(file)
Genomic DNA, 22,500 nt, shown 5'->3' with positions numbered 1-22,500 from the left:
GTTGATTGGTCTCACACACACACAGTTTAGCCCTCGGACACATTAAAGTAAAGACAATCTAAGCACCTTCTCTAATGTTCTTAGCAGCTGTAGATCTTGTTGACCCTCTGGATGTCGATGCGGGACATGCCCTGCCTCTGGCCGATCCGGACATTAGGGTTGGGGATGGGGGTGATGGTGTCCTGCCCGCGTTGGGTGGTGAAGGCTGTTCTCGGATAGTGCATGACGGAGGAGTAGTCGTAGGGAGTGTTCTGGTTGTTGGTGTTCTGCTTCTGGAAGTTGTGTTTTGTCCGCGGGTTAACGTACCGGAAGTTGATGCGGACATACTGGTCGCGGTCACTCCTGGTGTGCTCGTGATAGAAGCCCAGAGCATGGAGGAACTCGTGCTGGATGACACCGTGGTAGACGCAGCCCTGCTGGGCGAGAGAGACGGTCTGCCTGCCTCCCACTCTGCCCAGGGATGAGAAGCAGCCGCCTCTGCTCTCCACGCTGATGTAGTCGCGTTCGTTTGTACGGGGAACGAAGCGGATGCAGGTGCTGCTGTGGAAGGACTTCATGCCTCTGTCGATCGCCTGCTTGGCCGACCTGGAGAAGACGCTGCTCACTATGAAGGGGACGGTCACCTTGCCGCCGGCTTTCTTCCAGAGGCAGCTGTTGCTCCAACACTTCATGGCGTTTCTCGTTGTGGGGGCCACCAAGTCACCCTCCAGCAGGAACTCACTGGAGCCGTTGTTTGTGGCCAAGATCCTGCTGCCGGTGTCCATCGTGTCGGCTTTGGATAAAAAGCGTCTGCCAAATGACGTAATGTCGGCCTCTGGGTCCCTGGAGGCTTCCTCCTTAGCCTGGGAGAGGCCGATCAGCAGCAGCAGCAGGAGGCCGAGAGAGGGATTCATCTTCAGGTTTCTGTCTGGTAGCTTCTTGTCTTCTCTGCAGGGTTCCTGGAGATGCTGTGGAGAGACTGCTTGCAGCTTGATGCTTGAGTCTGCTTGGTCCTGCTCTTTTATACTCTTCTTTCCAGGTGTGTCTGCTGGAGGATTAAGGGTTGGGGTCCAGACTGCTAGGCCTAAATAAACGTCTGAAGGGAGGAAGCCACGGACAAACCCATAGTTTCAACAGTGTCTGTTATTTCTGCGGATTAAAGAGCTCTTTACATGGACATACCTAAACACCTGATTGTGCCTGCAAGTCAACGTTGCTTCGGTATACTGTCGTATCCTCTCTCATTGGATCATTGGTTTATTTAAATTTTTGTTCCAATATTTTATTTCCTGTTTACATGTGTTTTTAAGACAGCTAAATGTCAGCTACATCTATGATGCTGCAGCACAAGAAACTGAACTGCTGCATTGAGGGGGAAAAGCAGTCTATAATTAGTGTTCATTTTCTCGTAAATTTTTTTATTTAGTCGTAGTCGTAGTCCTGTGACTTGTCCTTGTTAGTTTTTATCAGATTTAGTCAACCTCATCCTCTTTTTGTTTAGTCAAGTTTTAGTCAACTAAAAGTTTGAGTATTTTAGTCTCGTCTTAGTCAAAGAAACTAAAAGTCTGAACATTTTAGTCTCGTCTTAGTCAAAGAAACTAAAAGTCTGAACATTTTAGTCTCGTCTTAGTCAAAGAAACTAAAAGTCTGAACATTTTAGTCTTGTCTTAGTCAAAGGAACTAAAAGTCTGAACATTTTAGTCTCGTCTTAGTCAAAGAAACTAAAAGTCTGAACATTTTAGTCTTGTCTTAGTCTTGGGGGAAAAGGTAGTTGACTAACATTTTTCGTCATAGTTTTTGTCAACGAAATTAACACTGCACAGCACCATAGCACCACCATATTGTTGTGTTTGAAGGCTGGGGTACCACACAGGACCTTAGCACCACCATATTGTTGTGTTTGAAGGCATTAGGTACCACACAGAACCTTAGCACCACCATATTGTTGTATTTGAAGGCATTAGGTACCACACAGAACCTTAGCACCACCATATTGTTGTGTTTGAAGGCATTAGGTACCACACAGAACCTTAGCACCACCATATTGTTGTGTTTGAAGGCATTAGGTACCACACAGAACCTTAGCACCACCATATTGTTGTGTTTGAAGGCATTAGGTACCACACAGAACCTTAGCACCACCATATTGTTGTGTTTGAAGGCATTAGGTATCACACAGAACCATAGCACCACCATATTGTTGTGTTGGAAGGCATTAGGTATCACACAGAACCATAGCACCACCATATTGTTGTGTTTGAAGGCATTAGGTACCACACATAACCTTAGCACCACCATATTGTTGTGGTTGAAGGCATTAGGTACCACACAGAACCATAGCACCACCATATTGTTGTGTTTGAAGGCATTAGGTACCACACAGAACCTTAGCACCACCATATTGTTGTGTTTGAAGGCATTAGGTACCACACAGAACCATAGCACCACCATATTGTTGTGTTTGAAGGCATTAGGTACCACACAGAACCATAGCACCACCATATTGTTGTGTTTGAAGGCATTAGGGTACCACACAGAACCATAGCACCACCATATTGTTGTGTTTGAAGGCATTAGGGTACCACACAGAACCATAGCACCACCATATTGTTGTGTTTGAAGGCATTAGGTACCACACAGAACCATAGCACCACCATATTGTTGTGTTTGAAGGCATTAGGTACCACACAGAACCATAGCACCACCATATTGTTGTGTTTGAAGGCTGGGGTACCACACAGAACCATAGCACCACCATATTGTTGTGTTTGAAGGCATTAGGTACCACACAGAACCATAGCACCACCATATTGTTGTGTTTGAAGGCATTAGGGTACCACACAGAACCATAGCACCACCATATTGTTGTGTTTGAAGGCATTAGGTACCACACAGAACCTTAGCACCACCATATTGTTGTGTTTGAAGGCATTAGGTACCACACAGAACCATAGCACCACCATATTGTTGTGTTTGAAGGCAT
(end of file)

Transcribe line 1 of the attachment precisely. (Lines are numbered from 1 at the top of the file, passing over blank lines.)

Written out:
Genomic DNA, 22,500 nt, shown 5'->3' with positions numbered 1-22,500 from the left: